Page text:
reviews\ Mar 29, 2011 at 8:00 pm

B.U.T.T.O.N. (Brutally Unfair Tactics Totally OK Now) Review


I've had a somewhat rocky relationship with the party game genre for over a decade now. The first Mario Party was an excellent example of what a party game should be. It was challenging and unforgiving but completely fair. If you lost, it was because you got careless and either spent your coins foolishly or had your Stars stolen by other players. As the years passed, the series got soft and the underdog rose in popularity. WarioWare: Smooth Moves eventually launched on the Wii, and party games were fun once again. Of course, Nintendo's shiny little console paved the way for countless party games, and the genre became stale and overused.

Danish indie developer Copenhagen Game Collective has taken the basic idea of the party game genre--bringing a group of people together in front of a video game--and remixed it into something much more engaging, much more compelling, and much more outrageous. Brutally Unfair Tactics Totally OK Now, or B.U.T.T.O.N, takes the interactivity of the digital party game and makes it a more physical, social game night type of experience. This game, though extremely simple in its premise, actually manages to bring something to the party game genre that's been missing for a long time: fun.

You begin each round by selecting the number of players. Two to eight players can participate in the game using either Xbox 360 controllers or the computer keyboard. Although gamers who use controllers to play will have the benefit of grabbing and pulling the controller toward them, playing with the keyboard is also functional and just as fun.

After players confirm at the main menu, the round begins. An onscreen prompt will tell all the participants to move a set number of steps away from the computer. It then asks players to perform an action such as act like a monkey, sing, think of a color, or move in slow motion. Finally, a timer counts down, and B.U.T.T.O.N. instructs players to head over to their controllers or keyboard and mash on or hold buttons. Instructions vary and require you to press your button a certain number of times, hold another player's button for a few seconds, or wait to press your button after the others have pressed theirs.

If this all sounds confusing to you, then that's probably because that's exactly the game's intent. The confusion among players is part of what makes B.U.T.T.O.N. so much fun. One example is a mini-game that asks players to switch places with someone, and then instructs, "The player to press his or her button after two players have pressed theirs wins." Not only do these random instructions look and sound weird, but they create chaos that leaves players bewildered as to what to do. Of course, once time runs out, players finally get it.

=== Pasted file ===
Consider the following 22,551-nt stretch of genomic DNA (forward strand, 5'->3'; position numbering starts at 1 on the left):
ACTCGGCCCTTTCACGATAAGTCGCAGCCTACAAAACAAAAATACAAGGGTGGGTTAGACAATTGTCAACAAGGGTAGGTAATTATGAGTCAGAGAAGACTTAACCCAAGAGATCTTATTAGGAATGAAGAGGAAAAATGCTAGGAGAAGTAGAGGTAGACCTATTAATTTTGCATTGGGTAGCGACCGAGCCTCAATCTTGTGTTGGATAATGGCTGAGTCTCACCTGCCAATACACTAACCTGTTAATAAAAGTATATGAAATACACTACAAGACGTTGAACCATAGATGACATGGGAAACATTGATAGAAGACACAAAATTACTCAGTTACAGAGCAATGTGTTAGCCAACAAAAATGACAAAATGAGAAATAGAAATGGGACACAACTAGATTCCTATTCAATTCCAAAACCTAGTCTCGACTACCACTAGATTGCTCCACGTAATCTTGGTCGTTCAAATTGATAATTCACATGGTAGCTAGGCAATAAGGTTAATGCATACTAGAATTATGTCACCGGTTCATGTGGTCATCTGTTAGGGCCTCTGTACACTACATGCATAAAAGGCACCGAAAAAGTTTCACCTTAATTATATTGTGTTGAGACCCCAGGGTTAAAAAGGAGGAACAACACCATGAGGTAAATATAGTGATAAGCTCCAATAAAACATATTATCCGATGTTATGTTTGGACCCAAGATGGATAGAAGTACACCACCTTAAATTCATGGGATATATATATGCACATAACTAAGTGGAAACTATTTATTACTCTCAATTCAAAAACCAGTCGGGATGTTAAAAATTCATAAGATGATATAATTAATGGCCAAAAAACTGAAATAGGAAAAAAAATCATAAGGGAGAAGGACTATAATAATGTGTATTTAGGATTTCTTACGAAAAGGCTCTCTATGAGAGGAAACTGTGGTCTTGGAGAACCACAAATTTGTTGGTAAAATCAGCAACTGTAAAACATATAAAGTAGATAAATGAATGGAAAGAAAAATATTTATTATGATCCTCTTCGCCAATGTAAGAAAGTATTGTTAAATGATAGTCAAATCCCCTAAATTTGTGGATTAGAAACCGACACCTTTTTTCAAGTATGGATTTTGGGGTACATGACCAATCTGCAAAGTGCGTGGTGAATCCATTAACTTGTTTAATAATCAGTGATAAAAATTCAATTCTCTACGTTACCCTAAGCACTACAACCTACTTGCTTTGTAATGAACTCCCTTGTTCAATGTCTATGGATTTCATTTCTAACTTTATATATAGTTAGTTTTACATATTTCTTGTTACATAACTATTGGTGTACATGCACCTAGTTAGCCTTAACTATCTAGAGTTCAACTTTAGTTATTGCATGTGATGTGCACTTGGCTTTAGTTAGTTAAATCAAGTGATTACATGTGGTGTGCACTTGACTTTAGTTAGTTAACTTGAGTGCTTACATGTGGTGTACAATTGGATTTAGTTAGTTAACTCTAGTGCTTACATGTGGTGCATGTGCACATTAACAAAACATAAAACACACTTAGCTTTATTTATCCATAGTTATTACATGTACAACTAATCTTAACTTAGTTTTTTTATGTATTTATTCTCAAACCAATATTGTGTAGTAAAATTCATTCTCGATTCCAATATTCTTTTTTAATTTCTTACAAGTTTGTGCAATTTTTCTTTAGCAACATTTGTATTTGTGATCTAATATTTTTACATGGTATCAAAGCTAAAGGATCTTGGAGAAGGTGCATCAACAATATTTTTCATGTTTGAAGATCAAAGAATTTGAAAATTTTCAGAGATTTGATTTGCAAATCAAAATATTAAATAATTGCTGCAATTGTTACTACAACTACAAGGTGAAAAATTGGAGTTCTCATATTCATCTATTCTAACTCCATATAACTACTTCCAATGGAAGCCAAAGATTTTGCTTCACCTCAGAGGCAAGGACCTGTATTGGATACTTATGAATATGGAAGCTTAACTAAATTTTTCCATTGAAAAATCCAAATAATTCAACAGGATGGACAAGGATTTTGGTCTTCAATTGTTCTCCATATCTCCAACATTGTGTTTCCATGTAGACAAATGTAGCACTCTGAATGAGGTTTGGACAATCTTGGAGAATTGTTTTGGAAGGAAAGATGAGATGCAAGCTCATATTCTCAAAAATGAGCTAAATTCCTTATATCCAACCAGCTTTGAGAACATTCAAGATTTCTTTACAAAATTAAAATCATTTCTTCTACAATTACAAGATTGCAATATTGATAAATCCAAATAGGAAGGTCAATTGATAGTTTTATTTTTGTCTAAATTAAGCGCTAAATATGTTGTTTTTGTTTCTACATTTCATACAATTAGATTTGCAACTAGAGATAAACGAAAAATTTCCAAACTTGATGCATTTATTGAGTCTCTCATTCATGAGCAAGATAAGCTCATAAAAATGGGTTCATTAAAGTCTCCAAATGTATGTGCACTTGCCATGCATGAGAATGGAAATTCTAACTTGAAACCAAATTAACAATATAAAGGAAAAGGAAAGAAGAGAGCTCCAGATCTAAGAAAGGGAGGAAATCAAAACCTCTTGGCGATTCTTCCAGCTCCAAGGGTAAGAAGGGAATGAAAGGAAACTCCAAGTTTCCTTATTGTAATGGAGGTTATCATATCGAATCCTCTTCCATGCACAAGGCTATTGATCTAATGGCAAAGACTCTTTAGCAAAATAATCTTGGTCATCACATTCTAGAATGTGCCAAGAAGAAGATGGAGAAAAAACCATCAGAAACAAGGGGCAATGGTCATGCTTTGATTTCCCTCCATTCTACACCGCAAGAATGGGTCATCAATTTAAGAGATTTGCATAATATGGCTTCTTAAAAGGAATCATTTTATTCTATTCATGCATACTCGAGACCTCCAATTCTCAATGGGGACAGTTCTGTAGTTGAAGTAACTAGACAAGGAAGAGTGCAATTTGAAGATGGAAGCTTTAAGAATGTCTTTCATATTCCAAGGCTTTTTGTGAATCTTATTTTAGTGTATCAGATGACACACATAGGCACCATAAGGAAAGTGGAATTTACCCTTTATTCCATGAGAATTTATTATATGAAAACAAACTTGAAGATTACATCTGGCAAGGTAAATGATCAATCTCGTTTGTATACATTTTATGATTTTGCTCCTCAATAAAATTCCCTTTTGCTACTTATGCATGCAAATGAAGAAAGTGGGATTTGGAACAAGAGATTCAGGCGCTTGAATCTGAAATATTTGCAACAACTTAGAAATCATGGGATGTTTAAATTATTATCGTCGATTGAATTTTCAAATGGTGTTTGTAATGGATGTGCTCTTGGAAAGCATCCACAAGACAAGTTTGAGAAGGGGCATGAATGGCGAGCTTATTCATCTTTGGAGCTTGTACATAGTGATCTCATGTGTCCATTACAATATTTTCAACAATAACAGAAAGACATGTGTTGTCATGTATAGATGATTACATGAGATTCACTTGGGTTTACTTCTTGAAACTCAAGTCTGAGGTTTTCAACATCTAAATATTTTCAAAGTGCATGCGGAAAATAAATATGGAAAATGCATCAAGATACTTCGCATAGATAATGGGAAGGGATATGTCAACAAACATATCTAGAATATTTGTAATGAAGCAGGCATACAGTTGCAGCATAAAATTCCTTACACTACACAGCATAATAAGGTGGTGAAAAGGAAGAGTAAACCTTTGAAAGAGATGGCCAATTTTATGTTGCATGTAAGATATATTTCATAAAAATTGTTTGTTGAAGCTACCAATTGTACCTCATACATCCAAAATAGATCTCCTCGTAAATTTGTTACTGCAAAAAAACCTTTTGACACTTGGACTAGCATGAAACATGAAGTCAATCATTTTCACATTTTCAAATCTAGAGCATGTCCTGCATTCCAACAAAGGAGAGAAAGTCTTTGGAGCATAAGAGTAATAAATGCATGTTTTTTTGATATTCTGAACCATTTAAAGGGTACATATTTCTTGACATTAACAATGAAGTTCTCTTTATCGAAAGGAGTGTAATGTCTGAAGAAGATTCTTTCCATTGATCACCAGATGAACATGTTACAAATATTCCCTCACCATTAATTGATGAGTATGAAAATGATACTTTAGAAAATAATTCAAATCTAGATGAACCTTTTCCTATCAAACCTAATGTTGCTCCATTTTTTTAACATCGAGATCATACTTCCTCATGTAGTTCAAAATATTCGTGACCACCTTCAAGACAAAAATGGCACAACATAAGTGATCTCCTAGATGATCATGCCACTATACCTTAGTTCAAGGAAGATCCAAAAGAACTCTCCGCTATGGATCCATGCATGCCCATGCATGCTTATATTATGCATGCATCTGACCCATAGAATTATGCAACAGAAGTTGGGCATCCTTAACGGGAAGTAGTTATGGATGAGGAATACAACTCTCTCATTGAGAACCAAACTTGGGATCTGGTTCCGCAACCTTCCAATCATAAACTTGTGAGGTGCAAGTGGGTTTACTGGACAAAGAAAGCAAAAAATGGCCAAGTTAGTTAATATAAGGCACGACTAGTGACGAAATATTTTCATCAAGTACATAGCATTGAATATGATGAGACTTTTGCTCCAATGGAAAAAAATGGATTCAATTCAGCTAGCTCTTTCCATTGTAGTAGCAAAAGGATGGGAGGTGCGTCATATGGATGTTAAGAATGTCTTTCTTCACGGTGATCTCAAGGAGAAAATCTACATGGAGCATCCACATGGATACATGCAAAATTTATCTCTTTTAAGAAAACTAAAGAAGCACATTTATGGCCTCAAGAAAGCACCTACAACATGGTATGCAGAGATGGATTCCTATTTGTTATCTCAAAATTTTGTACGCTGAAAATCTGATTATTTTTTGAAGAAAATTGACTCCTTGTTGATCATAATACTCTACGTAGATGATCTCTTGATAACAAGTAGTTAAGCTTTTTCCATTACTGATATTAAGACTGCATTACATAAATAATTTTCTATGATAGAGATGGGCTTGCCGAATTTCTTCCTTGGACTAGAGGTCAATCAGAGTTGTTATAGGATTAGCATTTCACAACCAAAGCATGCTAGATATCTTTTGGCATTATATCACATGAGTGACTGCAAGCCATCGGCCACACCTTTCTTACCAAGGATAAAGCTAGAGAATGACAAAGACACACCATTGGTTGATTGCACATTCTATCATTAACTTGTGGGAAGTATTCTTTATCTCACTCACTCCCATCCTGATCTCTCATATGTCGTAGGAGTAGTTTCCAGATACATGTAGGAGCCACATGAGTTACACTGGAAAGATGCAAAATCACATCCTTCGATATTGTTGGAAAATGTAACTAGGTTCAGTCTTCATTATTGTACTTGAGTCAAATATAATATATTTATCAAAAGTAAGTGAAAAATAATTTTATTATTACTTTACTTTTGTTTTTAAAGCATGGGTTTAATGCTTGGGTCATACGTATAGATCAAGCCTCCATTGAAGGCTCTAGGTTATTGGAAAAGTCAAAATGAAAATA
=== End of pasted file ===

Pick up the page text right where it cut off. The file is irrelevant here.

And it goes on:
That's all B.U.T.T.O.N. really is. It's a physical game that has players making awkward motions, singing, acting like a robot, and shouting, only to instruct them to press and hold buttons. There is no way for the game to actually track whether you're following its instructions, but you feel compelled to because it's fun. The design of B.U.T.T.O.N. is not unlike that of a board or card game. The only difference is that the game's title encourages you to cheat and use "brutally unfair tactics." You'll feel the urge to shove and grab the other players as they race toward the computer, and if you play like I did, you're bound to end up with some bruises. The game is incredibly hectic if you want it to be, and if you're the type of player who dashes to the computer when the game tells you to walk in slow motion, you will definitely have the most fun. Alternatively, if you actually do run in slow motion, you're bound to have a great time, too.

B.U.T.T.O.N. is a party game in the purest sense of the term. It's the type of game you'll want to play in short bursts with a sibling or return to countless times with a group of friends. Though it is technically a video game, it hardly feels like one, and the computer is used merely as a tool for actually playing the game. The true experience of B.U.T.T.O.N., however, relies on the actions and interactions between the players. Copenhagen Game Collective has managed to bring fun back into the party game genre by stripping away the elements that make it feel like a type of video game. Admittedly, B.U.T.T.O.N. could use a little more variety in its mini-game design, but because of how entertaining it is, getting caught up in the experience is easy. Like a board game, B.U.T.T.O.N. is a compact little gem that you'll want to bring out at parties again and again.


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David Sanchez David Sanchez is the most honest man on the internet. You can trust him because he speaks in the third person.
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